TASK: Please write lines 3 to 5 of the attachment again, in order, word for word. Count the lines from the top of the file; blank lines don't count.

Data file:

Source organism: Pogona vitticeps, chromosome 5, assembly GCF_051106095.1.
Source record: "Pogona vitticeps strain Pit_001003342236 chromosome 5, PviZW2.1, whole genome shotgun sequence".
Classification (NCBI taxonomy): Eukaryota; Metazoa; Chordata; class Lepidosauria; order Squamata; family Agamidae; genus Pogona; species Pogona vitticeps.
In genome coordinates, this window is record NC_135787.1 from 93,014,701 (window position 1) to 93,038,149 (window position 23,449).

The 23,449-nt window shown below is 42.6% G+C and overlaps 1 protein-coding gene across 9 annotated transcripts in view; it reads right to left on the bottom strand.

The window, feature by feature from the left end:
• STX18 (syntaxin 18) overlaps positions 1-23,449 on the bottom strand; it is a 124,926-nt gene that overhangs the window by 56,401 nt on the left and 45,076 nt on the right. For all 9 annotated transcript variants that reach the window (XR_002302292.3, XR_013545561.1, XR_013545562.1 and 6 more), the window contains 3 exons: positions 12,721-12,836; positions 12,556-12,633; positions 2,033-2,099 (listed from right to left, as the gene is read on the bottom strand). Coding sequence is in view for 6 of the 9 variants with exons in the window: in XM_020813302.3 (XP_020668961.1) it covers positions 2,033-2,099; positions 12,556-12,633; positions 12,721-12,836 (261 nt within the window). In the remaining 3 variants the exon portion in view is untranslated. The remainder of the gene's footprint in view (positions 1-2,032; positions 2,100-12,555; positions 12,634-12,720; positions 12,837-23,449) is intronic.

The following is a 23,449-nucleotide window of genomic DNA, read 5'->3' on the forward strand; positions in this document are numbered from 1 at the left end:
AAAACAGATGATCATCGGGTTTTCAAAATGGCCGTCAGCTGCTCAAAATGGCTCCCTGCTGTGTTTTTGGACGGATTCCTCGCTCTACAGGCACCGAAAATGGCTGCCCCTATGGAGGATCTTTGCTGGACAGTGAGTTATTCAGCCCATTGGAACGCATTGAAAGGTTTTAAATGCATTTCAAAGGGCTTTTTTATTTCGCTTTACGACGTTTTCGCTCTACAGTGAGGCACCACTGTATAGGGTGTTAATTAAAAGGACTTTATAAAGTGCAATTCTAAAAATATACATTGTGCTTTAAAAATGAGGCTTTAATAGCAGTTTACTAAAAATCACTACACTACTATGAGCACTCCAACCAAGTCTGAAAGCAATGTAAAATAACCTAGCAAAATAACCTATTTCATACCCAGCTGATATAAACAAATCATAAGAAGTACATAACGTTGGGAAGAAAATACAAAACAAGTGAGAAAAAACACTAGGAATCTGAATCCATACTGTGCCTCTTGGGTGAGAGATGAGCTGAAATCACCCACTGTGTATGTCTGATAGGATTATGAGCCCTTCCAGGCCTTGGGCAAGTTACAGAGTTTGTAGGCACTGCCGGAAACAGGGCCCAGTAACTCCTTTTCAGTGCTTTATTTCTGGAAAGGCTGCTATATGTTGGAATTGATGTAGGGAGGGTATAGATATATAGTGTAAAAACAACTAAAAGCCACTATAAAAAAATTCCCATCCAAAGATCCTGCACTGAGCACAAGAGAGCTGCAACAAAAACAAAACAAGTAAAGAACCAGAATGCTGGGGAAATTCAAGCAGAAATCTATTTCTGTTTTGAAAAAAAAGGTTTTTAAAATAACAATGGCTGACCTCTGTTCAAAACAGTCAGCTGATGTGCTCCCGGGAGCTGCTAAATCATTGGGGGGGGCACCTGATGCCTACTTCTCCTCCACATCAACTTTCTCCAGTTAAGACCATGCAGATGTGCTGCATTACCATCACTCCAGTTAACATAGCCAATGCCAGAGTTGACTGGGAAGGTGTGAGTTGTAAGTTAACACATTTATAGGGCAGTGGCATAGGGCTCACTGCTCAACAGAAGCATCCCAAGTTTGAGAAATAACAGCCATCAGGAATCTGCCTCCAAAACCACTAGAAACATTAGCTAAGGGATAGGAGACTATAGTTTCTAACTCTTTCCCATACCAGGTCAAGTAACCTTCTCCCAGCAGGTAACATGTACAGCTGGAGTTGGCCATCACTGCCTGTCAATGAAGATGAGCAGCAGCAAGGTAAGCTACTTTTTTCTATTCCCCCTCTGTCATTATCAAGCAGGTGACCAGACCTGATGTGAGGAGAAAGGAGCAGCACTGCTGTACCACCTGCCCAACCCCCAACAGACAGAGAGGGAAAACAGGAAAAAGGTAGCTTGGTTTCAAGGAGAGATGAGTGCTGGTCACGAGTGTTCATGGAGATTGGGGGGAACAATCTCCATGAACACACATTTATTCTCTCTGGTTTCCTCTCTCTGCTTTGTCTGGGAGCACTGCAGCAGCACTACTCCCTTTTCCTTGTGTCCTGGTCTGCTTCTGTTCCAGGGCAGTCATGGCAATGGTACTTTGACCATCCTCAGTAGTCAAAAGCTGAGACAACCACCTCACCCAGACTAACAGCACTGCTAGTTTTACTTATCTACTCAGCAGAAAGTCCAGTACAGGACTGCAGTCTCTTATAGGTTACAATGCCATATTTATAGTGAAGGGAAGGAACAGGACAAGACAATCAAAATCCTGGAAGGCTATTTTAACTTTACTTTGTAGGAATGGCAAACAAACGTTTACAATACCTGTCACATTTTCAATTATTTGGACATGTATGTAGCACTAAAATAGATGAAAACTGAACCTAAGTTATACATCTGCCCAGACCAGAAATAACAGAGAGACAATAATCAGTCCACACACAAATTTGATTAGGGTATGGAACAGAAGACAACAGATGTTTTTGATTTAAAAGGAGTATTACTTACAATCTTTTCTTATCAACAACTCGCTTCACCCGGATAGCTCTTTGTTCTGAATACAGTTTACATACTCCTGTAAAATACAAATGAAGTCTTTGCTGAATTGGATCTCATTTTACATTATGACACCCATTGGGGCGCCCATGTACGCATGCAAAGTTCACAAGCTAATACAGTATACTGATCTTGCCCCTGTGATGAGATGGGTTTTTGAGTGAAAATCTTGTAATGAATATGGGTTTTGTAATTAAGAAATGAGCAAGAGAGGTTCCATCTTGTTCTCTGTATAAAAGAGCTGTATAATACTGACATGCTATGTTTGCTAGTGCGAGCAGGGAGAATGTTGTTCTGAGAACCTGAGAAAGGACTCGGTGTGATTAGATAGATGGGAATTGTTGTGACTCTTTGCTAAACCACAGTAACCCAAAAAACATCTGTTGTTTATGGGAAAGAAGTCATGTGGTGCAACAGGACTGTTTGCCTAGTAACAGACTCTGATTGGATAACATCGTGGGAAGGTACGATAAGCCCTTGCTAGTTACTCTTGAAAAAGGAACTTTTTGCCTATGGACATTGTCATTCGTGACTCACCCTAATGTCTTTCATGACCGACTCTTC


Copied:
Classification (NCBI taxonomy): Eukaryota; Metazoa; Chordata; class Lepidosauria; order Squamata; family Agamidae; genus Pogona; species Pogona vitticeps.
In genome coordinates, this window is record NC_135787.1 from 93,014,701 (window position 1) to 93,038,149 (window position 23,449).

The 23,449-nt window shown below is 42.6% G+C and overlaps 1 protein-coding gene across 9 annotated transcripts in view; it reads right to left on the bottom strand.